Stack Overflow is a community of 4.7 million programmers, just like you, helping each other.

Join them; it only takes a minute:

Sign up
Join the Stack Overflow community to:
  1. Ask programming questions
  2. Answer and help your peers
  3. Get recognized for your expertise

What is the effect of a return statement in the body of JavaScript function when it's used as a constructor for a new object(with 'new' keyword)?

share|improve this question
See:… – CMS May 30 '10 at 14:28

Usually return simply exits the constructor. However, if the returned value is an Object, it is used as the new expression's value.


function f() {
   this.x = 1;
alert((new f()).x);

displays 1, but

function f() {
   this.x = 1;
   return { x: 2};
alert((new f()).x);

displays 2.

share|improve this answer
+1, answer revoked. – Matchu May 30 '10 at 14:29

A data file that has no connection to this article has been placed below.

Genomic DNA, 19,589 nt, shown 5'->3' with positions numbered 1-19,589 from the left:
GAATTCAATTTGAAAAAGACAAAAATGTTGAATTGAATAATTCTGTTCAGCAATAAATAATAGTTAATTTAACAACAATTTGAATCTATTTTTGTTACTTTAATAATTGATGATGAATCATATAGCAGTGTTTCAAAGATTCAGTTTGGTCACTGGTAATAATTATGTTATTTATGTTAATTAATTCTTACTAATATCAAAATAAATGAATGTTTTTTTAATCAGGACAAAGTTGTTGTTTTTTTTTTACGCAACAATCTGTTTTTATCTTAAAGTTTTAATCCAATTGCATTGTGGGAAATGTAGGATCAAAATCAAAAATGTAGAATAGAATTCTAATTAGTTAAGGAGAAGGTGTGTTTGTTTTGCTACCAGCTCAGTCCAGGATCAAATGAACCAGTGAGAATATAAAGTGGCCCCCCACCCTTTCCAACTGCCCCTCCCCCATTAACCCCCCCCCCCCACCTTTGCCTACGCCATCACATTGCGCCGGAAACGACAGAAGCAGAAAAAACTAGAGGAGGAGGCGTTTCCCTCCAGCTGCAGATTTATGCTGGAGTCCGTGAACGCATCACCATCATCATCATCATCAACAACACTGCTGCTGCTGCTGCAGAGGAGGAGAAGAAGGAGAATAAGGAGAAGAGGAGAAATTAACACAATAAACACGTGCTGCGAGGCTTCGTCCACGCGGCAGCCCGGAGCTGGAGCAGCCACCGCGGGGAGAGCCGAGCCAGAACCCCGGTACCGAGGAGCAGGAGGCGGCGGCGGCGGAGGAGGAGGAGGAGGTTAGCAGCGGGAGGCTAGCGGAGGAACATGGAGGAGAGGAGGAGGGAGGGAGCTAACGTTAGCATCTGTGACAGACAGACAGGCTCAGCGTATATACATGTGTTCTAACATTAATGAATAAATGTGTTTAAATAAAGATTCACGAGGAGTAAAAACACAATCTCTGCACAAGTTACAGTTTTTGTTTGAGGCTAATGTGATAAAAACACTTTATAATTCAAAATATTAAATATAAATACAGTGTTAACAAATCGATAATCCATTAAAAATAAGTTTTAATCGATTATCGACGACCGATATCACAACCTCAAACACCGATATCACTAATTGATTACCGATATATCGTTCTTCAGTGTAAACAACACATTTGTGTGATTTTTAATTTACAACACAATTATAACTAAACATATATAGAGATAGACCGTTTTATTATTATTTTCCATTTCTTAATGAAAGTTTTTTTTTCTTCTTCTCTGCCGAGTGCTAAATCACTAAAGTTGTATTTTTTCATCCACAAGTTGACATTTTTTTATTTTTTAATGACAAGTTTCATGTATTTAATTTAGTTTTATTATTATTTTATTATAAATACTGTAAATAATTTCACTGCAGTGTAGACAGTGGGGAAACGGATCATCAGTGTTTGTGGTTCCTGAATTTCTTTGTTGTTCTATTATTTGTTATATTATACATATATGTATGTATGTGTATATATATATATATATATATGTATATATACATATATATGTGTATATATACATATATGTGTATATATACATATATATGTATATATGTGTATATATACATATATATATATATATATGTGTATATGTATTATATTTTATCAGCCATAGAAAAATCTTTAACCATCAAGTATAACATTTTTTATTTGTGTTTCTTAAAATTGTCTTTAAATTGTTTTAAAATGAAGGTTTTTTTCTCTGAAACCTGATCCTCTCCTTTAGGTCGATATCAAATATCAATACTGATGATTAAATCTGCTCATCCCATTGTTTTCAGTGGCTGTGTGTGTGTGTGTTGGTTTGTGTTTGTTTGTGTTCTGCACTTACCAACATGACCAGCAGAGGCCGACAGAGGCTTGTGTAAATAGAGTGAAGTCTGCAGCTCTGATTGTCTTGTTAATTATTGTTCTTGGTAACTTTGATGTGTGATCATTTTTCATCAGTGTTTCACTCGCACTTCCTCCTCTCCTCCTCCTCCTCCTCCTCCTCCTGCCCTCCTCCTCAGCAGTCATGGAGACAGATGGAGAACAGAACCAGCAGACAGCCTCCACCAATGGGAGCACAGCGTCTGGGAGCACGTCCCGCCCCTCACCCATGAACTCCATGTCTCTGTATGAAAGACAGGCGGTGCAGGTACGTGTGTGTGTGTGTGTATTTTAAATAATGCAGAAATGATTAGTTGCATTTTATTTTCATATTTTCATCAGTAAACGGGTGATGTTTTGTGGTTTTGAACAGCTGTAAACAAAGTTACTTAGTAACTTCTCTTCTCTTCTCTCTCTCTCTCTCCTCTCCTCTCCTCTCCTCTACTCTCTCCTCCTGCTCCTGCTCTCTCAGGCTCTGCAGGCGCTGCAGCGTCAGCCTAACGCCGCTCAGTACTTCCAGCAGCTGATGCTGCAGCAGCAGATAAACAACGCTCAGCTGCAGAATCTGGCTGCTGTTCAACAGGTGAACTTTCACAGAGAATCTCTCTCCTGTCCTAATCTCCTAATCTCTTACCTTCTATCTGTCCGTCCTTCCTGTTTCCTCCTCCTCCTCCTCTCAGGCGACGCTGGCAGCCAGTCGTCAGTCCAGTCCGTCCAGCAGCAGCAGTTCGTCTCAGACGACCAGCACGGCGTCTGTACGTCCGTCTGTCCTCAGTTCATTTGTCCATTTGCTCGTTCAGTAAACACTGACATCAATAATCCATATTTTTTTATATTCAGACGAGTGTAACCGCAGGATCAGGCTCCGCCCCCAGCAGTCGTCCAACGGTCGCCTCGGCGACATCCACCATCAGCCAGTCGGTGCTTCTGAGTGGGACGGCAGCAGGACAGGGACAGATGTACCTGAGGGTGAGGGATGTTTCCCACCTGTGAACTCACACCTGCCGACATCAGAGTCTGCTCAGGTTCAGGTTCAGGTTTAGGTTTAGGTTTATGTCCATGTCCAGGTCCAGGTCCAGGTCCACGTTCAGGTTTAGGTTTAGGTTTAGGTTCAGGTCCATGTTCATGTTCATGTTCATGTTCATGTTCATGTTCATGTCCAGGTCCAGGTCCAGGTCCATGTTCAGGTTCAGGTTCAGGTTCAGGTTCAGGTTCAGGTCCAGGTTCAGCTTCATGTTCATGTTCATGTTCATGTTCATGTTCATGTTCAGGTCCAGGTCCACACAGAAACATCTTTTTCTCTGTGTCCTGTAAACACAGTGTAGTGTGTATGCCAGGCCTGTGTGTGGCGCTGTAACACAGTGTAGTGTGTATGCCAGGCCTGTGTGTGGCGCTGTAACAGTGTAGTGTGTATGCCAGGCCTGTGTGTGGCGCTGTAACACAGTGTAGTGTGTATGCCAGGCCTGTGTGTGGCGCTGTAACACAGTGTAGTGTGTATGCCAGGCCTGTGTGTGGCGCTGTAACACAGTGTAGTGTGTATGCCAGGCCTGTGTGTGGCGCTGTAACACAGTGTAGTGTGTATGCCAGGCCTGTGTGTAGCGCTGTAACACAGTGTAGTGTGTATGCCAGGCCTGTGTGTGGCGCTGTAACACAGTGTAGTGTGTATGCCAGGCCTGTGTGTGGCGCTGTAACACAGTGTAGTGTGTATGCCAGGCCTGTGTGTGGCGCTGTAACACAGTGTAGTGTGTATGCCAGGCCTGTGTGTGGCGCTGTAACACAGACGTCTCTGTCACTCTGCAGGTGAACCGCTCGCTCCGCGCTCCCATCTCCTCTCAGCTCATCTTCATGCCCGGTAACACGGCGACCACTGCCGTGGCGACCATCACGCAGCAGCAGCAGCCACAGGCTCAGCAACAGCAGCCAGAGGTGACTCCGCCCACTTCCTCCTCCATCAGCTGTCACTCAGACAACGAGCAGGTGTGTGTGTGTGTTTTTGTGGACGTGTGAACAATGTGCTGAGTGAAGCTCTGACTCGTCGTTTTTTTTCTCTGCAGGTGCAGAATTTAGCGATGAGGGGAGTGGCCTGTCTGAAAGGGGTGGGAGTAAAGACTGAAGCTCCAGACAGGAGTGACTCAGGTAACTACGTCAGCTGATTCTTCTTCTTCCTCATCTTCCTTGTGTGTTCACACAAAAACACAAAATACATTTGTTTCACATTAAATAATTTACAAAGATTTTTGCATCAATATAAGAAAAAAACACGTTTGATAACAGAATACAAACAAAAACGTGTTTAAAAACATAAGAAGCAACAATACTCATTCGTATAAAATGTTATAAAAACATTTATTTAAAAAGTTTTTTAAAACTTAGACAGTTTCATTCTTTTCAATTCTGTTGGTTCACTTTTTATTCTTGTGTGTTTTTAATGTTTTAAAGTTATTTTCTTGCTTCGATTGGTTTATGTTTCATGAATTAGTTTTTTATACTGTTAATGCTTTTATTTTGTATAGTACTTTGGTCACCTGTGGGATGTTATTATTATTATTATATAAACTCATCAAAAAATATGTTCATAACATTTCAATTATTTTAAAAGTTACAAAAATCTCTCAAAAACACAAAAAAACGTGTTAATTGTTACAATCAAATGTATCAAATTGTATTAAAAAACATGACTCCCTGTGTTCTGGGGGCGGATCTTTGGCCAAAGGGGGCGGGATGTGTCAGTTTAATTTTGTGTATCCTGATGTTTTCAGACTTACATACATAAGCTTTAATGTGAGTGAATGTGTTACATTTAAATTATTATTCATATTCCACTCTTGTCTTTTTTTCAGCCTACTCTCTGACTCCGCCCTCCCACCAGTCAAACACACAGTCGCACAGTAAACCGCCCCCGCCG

Thanks, it's just what I wanted to know. – Tony May 30 '10 at 15:02

The reason to use the new operator is to ensure that this inside the constructor refers to a new context, which supports:

this.functionName = function(){...};

, and to allow the use of the instanceof operator:

function foo() {...}
var bar = new foo();
alert(bar instanceof foo);

Using return {...} inside such a constructor negates both of these effects as this will not be needed with such a pattern, and as instanceof will return false.

share|improve this answer
Thanks for your response, i think this reveales a drawback of js constructors. – Tony May 30 '10 at 15:00
Or shows the flexibility the language has :) – Sean Kinsey May 30 '10 at 15:14

Your Answer


By posting your answer, you agree to the privacy policy and terms of service.

Not the answer you're looking for? Browse other questions tagged or ask your own question.